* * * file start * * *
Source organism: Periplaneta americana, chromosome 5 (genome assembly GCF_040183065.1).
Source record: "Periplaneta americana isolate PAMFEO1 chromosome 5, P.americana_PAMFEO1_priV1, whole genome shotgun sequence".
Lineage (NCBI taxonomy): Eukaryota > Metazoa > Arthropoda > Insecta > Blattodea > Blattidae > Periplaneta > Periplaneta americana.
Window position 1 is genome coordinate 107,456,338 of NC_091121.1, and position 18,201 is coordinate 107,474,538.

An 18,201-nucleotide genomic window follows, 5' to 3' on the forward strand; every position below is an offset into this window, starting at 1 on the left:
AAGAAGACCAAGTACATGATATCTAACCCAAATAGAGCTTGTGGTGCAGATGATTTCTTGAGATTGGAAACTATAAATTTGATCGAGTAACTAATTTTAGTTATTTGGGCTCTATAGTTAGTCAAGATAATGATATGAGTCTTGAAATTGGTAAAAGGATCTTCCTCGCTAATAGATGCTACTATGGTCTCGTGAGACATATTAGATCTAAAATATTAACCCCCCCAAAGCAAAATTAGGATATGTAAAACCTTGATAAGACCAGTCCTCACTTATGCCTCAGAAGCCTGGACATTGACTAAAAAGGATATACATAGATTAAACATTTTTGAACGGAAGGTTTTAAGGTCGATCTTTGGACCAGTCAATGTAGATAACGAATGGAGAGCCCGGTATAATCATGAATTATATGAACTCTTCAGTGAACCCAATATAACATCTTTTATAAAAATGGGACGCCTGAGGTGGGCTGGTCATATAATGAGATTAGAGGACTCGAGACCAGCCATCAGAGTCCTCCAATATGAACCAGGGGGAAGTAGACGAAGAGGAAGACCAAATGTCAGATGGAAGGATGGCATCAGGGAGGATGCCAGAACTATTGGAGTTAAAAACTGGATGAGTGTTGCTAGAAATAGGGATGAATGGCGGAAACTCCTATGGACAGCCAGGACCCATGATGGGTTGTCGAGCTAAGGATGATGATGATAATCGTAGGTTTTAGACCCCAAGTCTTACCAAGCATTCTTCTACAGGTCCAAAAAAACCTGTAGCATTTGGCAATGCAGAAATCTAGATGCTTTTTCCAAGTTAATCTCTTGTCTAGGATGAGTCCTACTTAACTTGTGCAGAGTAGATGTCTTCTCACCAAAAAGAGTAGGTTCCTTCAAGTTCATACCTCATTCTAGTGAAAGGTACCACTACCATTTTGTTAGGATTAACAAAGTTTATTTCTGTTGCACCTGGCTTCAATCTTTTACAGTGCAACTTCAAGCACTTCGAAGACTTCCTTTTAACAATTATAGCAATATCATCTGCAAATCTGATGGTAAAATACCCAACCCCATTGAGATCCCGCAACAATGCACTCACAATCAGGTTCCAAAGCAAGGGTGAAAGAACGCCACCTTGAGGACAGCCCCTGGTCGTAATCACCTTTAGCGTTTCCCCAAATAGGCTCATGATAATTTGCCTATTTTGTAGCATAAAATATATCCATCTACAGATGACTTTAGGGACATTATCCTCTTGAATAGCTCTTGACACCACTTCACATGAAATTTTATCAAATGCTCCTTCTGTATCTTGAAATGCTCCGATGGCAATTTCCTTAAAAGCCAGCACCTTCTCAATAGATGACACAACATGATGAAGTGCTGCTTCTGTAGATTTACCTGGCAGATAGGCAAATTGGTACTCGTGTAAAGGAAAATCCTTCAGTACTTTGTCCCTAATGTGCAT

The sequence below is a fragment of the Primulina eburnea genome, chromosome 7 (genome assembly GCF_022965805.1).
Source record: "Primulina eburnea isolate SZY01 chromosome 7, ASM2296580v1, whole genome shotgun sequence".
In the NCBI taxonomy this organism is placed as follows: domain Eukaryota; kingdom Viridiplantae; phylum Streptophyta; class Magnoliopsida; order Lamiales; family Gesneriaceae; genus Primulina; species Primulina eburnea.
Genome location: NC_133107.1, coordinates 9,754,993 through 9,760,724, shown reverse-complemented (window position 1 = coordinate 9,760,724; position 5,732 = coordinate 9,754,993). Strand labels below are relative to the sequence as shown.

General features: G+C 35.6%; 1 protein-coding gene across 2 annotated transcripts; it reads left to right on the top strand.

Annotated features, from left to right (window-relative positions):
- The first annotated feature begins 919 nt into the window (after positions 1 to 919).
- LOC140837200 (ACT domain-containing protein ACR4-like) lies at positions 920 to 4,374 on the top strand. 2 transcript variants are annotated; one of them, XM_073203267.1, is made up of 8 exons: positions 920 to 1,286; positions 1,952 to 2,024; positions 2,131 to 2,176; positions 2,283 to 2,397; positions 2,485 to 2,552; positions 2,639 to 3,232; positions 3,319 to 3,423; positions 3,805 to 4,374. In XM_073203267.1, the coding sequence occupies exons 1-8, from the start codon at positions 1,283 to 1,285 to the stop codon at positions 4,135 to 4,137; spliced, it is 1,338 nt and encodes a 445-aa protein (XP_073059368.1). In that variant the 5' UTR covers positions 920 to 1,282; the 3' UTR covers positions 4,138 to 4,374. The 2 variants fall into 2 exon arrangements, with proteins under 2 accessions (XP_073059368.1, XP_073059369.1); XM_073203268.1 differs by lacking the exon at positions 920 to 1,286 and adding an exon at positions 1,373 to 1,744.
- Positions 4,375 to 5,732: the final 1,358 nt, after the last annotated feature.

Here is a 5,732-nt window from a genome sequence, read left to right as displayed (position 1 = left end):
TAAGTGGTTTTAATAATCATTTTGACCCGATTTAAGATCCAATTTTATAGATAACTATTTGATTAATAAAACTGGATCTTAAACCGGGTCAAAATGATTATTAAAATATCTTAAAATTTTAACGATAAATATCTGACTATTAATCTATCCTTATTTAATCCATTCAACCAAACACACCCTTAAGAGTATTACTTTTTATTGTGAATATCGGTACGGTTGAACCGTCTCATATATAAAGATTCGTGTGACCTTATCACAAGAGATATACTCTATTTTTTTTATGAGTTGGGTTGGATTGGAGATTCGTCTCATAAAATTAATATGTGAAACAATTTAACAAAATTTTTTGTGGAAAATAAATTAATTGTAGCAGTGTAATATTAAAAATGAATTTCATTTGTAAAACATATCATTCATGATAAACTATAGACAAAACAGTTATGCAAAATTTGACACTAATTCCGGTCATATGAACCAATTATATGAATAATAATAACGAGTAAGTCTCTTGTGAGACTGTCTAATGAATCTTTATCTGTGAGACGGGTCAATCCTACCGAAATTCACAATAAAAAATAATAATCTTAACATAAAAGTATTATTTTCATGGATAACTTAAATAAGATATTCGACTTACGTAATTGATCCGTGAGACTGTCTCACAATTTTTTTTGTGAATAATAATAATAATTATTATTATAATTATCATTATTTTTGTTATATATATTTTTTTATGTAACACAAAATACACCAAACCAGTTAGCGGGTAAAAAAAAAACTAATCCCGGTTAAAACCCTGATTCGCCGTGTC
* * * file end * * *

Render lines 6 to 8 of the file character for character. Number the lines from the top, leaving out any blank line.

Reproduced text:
AAGAAGACCAAGTACATGATATCTAACCCAAATAGAGCTTGTGGTGCAGATGATTTCTTGAGATTGGAAACTATAAATTTGATCGAGTAACTAATTTTAGTTATTTGGGCTCTATAGTTAGTCAAGATAATGATATGAGTCTTGAAATTGGTAAAAGGATCTTCCTCGCTAATAGATGCTACTATGGTCTCGTGAGACATATTAGATCTAAAATATTAACCCCCCCAAAGCAAAATTAGGATATGTAAAACCTTGATAAGACCAGTCCTCACTTATGCCTCAGAAGCCTGGACATTGACTAAAAAGGATATACATAGATTAAACATTTTTGAACGGAAGGTTTTAAGGTCGATCTTTGGACCAGTCAATGTAGATAACGAATGGAGAGCCCGGTATAATCATGAATTATATGAACTCTTCAGTGAACCCAATATAACATCTTTTATAAAAATGGGACGCCTGAGGTGGGCTGGTCATATAATGAGATTAGAGGACTCGAGACCAGCCATCAGAGTCCTCCAATATGAACCAGGGGGAAGTAGACGAAGAGGAAGACCAAATGTCAGATGGAAGGATGGCATCAGGGAGGATGCCAGAACTATTGGAGTTAAAAACTGGATGAGTGTTGCTAGAAATAGGGATGAATGGCGGAAACTCCTATGGACAGCCAGGACCCATGATGGGTTGTCGAGCTAAGGATGATGATGATAATCGTAGGTTTTAGACCCCAAGTCTTACCAAGCATTCTTCTACAGGTCCAAAAAAACCTGTAGCATTTGGCAATGCAGAAATCTAGATGCTTTTTCCAAGTTAATCTCTTGTCTAGGATGAGTCCTACTTAACTTGTGCAGAGTAGATGTCTTCTCACCAAAAAGAGTAGGTTCCTTCAAGTTCATACCTCATTCTAGTGAAAGGTACCACTACCATTTTGTTAGGATTAACAAAGTTTATTTCTGTTGCACCTGGCTTCAATCTTTTACAGTGCAACTTCAAGCACTTCGAAGACTTCCTTTTAACAATTATAGCAATATCATCTGCAAATCTGATGGTAAAATACCCAACCCCATTGAGATCCCGCAACAATGCACTCACAATCAGGTTCCAAAGCAAGGGTGAAAGAACGCCACCTTGAGGACAGCCCCTGGTCGTAATCACCTTTAGCGTTTCCCCAAATAGGCTCATGATAATTTGCCTATTTTGTAGCATAAAATATATCCATCTACAGATGACTTTAGGGACATTATCCTCTTGAATAGCTCTTGACACCACTTCACATGAAATTTTATCAAATGCTCCTTCTGTATCTTGAAATGCTCCGATGGCAATTTCCTTAAAAGCCAGCACCTTCTCAATAGATGACACAACATGATGAAGTGCTGCTTCTGTAGATTTACCTGGCAGATAGGCAAATTGGTACTCGTGTAAAGGAAAATCCTTCAGTACTTTGTCCCTAATGTGCAT

The sequence below is a fragment of the Primulina eburnea genome, chromosome 7 (genome assembly GCF_022965805.1).
Source record: "Primulina eburnea isolate SZY01 chromosome 7, ASM2296580v1, whole genome shotgun sequence".